The controversial Facebook’s Libra project has been 2019’s biggest story. However, it is not the only payments project hoping to transform the payments sector, when still ripe to throw into disarray.
As per the most recent statistics, the remittance course leading to low and middle-income nations is predicted to extend to $574 billion in 2020; and $597 billion by 2021. However, this is a sector that has been pestered by carelessness, which has been an expensive occurrence to some. The high cost on top of the rigorous laws and regulations, continue to bear an impediment to the payments sector.
Dante Disparte, the Head of Policy and Communications at the Libra Association, likens the current payments system as “walled gardens.” He notes that the current 230 million economic asylum seekers are the individuals that propel the GDP of their mother countries. This is bigger than the p2p payments, foreign direct investments or even official government aid and development assistance. However, he adds that there is no way to achieve this in a less expensive and systematic way.
Libra Tapping Payments Space
Moreover, Disparte claimed in a recent interview that the competition in the payments space is minimal; and the existing methods are “one big monopolist player or there’s a duopoly operator” running the remittance sector. He also touched on the Libra project exploring this opportunity. He said:
“If we introduce the opportunity for digital wallet providers to emerge that are interoperable, that’s a big game-changer for the world. To do that right, of course, means you have to go through the process we’re going through now – build a governance model that can withstand the the the vagaries and the vicissitudes of any one organizations and association but also build a model that could achieve a regulatory standard that protects consumers.”
In addition, the lack of infrastructure has led to slow digital currency and remittance engagement. However, in the case that Facebook’s Libra project receives regulatory approval, it will go head-to-head with an experienced figurehead in the industry; Ripple. The blockchain firm has multi-partnerships under its wing.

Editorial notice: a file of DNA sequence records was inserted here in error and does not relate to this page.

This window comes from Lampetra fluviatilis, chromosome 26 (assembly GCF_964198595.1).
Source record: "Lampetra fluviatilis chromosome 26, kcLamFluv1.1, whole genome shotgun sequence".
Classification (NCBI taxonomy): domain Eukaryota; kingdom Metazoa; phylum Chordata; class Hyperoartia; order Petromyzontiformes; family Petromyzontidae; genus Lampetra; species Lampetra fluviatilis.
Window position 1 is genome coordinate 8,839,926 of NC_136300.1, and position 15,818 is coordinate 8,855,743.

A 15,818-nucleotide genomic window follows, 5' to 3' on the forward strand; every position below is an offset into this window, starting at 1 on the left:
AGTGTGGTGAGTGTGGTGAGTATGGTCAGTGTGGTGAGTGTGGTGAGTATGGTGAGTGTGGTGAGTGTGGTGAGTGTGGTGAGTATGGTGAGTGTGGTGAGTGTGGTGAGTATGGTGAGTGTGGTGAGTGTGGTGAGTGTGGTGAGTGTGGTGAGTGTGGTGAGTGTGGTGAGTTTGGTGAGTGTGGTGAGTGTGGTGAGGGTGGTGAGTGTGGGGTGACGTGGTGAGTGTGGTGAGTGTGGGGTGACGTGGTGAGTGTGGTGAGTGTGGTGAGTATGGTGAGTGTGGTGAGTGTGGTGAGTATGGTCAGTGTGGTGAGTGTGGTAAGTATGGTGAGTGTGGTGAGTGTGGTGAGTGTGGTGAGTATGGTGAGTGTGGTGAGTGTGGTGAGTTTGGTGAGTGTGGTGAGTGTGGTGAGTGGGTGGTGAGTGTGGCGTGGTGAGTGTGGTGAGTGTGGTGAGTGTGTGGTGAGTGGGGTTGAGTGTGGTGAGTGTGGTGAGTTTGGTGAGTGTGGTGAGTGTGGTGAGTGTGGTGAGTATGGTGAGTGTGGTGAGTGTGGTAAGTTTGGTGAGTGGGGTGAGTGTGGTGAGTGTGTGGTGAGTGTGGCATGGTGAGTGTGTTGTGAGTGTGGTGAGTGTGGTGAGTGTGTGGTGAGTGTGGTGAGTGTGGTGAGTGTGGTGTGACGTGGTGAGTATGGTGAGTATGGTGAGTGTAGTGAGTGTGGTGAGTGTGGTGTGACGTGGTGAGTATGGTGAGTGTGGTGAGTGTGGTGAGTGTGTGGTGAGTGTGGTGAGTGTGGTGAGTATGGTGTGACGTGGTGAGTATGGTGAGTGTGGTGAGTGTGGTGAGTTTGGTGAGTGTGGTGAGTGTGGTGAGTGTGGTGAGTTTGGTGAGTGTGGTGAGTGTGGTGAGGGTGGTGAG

Will Libra Disrupt the Remittance Space?
As per the initial expectations, Facebook expects the Libra cryptocurrency to launch within the first half of 2020. The global stablecoin is designed to enable users to be able to initiate payments using Facebook and WhatsApp and stored in its digital wallet called Calibra.
The main focus of the Libra project is on developing countries and the unbanked. However, it remains to be seen which companies the project will partner within these regions because their targets are not expected to book Uber or buy hamburgers. The ineptitude to bring value is expected to make make it hard to sell in the particular regions especially; since it will disrupt the local players on top of limiting the government’s oversight on the banking system.
In addition to this, Libra will facilitate payments regardless of whether the parties involved are criminals or not; whether they are under sanctions or not. Facebook will have to provide good proof that it will not facilitate terrorism. Given how the social media giants handle their social network, this will be a difficult task.
In conclusion, the stablecoin will have to get rid of many middlemen (in this case banks) from the market. However, they still need banks in their loop. In order for Libra users to use it, they will have to convert fiat into Libra. Additionally, if its target is the over $500-billion-dollar remittances market, there is a need for a smooth transition from Libra back to local currency. These are the areas where banks will be required.
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